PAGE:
Ali Osman shooting: Officers won't be charged in man's death

The Maricopa County Attorney's Office will not charge officers in connection to a police shooting in 2022 that left a man dead.

The shooting, which happened in September, happened amid an ongoing U.S. Department of Justice investigation into the Phoenix Police Department over claims that there is a pattern of officers violating residents' constitutional rights, including engaging in discriminatory policing and using excessive force.

Here's what you should know about the case.

What happened?

The shooting happened in the area of 19th and Glendale Avenues on September 24, 2022.

According to Phoenix Police statements at the time, officers were leaving the scene of an unrelated incident when their cars were allegedly struck by ‘unknown items causing damage.’

The officers later returned to the intersection, where they found the suspect, since identified as Ali Osman.

Body-camera footage showed Osman throwing rocks at the officers, who told him to stop before they opened fire.

"Turned in the parking lot, heard four shots - pow pow pow pow," said Ron Dawlatzai, who was in the area when the shooting happened.

Osman later died from his injuries at the hospital. No officers were hurt.

Did police release body camera video of the shooting?


Police released body camera video of the incident in October 2022.

(Click here to watch. The video may be disturbing for some due to use of foul language and graphic imagery. Viewer discretion is advised)

In one portion of the video, officers were seen telling Osman to drop the rock before Osman apparently made a throwing motion, and that was when an officer fired on Osman.

After the shooting, Osman was seen moving on the ground, and officers were heard telling Osman to stay down on the ground. Officers were later seen providing medical aid to Osman, and requested additional help from the fire department.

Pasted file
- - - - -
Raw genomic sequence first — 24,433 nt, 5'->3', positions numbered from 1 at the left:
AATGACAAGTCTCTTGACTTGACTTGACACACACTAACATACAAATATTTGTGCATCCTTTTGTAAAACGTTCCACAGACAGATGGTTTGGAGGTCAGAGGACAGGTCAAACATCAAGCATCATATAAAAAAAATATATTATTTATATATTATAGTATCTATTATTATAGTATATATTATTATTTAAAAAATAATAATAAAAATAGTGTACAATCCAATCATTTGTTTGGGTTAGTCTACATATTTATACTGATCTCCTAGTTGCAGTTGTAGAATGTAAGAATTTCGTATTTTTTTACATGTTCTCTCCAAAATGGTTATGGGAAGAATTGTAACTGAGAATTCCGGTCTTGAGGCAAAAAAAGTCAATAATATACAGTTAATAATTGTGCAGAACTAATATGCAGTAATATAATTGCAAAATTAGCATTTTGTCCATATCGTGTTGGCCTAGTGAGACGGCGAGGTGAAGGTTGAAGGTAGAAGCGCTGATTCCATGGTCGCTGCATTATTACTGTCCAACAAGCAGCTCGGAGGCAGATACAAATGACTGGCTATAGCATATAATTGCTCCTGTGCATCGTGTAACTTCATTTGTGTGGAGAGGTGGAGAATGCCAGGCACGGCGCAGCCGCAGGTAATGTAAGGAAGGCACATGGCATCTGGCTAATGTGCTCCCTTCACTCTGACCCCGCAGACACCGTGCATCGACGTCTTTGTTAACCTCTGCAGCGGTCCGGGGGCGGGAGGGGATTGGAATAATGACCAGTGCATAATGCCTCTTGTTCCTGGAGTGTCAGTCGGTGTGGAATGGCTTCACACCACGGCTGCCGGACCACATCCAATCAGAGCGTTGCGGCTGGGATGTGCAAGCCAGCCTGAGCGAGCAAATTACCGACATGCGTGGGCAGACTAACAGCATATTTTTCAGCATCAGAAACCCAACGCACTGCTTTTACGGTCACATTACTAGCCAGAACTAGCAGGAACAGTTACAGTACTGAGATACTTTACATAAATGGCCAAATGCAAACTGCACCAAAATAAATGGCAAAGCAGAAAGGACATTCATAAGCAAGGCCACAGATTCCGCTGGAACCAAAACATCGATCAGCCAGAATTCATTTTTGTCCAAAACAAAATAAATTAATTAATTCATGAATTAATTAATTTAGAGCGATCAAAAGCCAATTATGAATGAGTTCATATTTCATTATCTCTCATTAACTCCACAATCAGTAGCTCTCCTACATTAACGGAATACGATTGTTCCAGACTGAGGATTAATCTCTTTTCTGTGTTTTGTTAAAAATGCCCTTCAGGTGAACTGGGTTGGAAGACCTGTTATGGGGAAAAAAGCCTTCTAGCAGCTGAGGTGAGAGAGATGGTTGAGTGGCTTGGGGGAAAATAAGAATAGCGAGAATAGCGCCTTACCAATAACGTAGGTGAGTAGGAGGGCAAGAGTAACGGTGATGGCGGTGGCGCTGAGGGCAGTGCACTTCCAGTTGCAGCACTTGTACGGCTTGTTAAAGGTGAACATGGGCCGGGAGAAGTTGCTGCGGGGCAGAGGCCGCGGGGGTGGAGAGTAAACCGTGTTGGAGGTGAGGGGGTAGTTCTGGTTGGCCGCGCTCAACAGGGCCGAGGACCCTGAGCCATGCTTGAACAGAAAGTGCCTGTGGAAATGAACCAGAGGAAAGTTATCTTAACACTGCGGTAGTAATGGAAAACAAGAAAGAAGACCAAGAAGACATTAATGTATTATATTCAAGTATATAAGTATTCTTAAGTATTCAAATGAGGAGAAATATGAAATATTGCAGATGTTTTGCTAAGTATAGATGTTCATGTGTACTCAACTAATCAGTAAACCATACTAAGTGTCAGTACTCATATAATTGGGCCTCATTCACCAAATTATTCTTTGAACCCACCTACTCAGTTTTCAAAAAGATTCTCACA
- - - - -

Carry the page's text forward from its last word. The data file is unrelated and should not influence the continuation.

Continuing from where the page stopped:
Who were the officers involved?

The officers were identified by Phoenix Police as a two-year veteran and a two-and-a-half-year veteran of the department.

The officers are still on the Phoenix Police force.

Why is MCAO not charging the officers?

During a news conference on May 17, Maricopa County Attorney Rachel Mitchell said her officer will not press criminal charges against the two officers listed above.

"The question in this case was whether the officers were justified to shoot under Arizona law," said County Attorney Mitchell. "These laws say that a person is legally justified in using deadly force when that person believes that it is necessary to defend themselves or a third person from the use of deadly physical force."

County Attorney Mitchell said the rocks Osman threw posed a serious threat to other people and the responding officers, and her office does not believe there is a reasonable likelihood for conviction.

"These rocks could easily have caused a crash, gone through the window of a vehicle, or caused serious physical injury or even death, if they struck an officer or bystander," said County Attorney Mitchell. "The officers took swift action to deal with the danger that his actions posed to the safety of the community."

In response, the attorney for Osman's family, Quacy Smith, said he is disappointed in County Attorney Mitchell's decision.

"She, single-handedly, is the judge, jury and executioner," said Smith. "There have been four people that made a decision that the taking of Ali Osman's life did not warrant criminal charges. Four people: the two officers that shot, the chief that has done nothing, and the county attorney that has done nothing."

Have Osman's family members talked about the shooting?


Osman, according to family members, was from Tucson, and was visiting family in Phoenix on the night of the incident.

"We need justice for Ali," said Osman's sister, Halima Osman, after the shooting. "What the officer tells me and what I see on the news is not much. When the officer called me, he told me Ali was shot in the chest."

"It's taken a lot from me," said close friend Loay Alyousfi. "You're taking a brother from me, which hurts a lot, so I just hope he gets justice."

Family members said Osman had no criminal history, and suffered from bipolar disorder, for which he was being treated.

"It's just wrong what they did. They keep telling us different stories. It just doesn’t add up," said Osman's niece, Ikram Aden. "We didn’t even receive an apology from them. They try to make it seem like he was in the wrong, but I know that my uncle isn’t that type of person."

Is Osman's family suing?

On October 14, 2022, we obtained documents that show an $85 million Notice of Claim being filed by the family.

According to the Notice of Claim, members of Osman's family are accusing Phoenix Police of Excessive Force in violation of the 4th Amendment of the U.S. Constitution, Violation of Equal Protection fo the law under the 14th Amendment of the U.S. Constitution, Intentional Infliction of Emotional Distress, Wrongful Death, Excessive Force, Battery, and negligence.

"If this offer is ignored or rejected, Claimants have authorized us to pursue legal action and seek the maximum recovery permitted by law, including an award for punitive damages," read a portion of the Notice of Claim.

Area where the shooting happened